People have occasionally remarked (not always in a laudatory way) about my skill in pounding on the tops of tables and lecterns. This unusual talent is not a relic from my Cold War childhood, but a requisite of my position as a synagogue "gabbai." Especially (but not exclusively) at those moments during the service when one is not supposed to speak, a resonating blow on the lectern serves to draw the congregations attention to important matters, such as seasonal additions to the liturgy, an unacceptable noise level, or an imminent declaration by the rabbi.
In current practice, such interruptions of the service are designed primarily to enforce the authority of the community. However, through much of our history, it was just as likely that individual congregants would be the ones pounding on the table-tops in order to give public expression to their grievances against their leaders. The right of wronged parties to interrupt public worship in order to plead their cases is one that was respected in both European and Middle Eastern Jewish communities. There is reason to suspect that its beginnings go back to the Land of Israel during Talmudic times. In Islamic countries, the right to interrupt services seems to have been based on the legal assumption that the community as a whole, assembled in the synagogue, was in principle the highest tribunal; in accordance with the Biblical notion that "the people shall judge" (Numbers 35:24). Thus, to plead before the congregation was equivalent to addressing the highest court of appeal.
In documents from the Cairo Genizah, this practice is designated "calling the Jews for help." The proper time for such appeals was just before the reading from the Torah, as the scroll was lying on its table and the complainant had the power to stall the reading until the case had been heard. One writer even speaks of his intention to lock the ark until he was allowed the satisfaction of confronting his adversary. In the surviving records, the complainants are often women or girls, though they were probably represented by males. One touching petition was submitted on behalf two orphan girls whose older siblings had driven them out of their house. The matter was dealt with within a day of the complaint.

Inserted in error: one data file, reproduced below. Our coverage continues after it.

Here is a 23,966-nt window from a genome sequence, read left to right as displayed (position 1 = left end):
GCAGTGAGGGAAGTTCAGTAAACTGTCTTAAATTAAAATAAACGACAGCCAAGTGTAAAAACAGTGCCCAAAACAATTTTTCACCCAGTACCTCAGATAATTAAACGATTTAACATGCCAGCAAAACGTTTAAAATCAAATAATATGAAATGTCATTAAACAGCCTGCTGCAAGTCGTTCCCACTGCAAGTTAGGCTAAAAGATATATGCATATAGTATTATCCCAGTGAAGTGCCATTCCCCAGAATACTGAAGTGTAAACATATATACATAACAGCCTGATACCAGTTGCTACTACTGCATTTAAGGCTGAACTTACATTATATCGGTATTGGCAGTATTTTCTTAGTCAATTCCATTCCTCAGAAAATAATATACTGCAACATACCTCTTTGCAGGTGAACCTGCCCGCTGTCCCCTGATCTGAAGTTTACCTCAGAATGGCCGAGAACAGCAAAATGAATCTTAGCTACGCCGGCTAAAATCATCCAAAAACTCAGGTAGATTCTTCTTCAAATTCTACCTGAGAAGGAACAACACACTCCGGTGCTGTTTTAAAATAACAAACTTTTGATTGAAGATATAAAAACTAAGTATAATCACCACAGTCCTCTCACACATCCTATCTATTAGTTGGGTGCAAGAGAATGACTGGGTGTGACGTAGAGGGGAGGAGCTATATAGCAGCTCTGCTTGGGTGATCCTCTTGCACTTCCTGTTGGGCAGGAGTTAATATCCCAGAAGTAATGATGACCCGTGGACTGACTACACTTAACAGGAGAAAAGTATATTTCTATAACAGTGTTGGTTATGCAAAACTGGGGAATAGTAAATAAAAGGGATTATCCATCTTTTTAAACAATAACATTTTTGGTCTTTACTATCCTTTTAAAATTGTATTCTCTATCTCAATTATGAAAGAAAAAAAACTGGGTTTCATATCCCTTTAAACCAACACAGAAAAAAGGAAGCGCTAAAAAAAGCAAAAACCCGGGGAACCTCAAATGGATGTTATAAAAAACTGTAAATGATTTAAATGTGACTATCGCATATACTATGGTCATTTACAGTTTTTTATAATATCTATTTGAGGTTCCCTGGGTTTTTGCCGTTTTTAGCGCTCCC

A virtually identical procedure, known variously as "interruption of worship," "closing the synagogue," or even "the suspension of the daily offering," was entrenched in the customs of the German and French Jewish communities from the earliest days of their documented history. The privilege is presupposed in one of the enactments attributed to the celebrated Rabbenu Gershom of Mayence, the celebrated "Light of the Exile," which had to set some practical limits to its use. According to the enactment, the complainants are initially given opportunities to voice their grievances at the conclusion of the synagogue service (or, according to some interpretations, at the more leisurely Evening service]. Only if satisfaction is not achieved after three such occasions may they now proceed to interrupt the communal prayers. A century later, an exception was made to the earlier enactment in a new statute that was issued by Rabbi Jacob Tam, responding to a frequently occurring problem: If the issue involved accusations before the gentile authorities, which threatened to remove the matter entirely from the jurisdiction of the Jewish court, then the complainers would be permitted to "interrupt the worship" immediately without going through other procedures.